, Volume 664, Issue 1, pp 213-218,
Open Access This content is freely available online to anyone, anywhere at any time.
Date: 12 Jan 2011

Contrasting road effect signals in reproduction of long- versus short-lived amphibians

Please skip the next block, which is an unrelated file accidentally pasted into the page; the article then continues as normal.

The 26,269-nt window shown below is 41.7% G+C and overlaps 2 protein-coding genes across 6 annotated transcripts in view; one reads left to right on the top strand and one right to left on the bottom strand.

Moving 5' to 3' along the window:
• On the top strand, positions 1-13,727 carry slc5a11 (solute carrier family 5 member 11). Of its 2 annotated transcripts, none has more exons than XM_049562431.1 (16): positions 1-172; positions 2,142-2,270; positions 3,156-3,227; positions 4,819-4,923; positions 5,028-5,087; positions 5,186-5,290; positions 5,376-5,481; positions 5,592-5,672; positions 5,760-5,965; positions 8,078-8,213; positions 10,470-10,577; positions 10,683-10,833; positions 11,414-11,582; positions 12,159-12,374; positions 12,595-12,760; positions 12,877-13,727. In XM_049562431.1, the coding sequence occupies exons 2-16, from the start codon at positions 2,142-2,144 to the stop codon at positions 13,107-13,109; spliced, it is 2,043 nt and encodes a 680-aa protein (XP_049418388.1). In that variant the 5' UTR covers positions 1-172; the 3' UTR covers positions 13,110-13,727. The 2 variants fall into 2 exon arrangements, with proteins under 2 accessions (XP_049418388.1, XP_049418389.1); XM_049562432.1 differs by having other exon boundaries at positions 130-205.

Despite an increasing understanding of the effects of roadways on amphibian populations, no studies have examined road effects on demographic traits other than survival. We predicted that road mortality could exert a disproportionate effect on fecundity in long-lived species due to shifts in population age structures to younger individuals of smaller size that produce commensurately smaller egg masses. To test this hypothesis, we assessed egg mass sizes of a long-lived amphibian (spotted salamander, Ambystoma maculatum) and short-lived one (wood frog, Rana sylvatica) in wetlands near and far from highways. Egg mass sizes of A. maculatum were smaller in wetlands near highways. In contrast, those of R. sylvatica were similar among wetlands regardless of the distance from highways. We conclude that paved highways with moderate traffic volume may be having important effects on populations of long-lived amphibians through mortality-mediated depression of reproduction.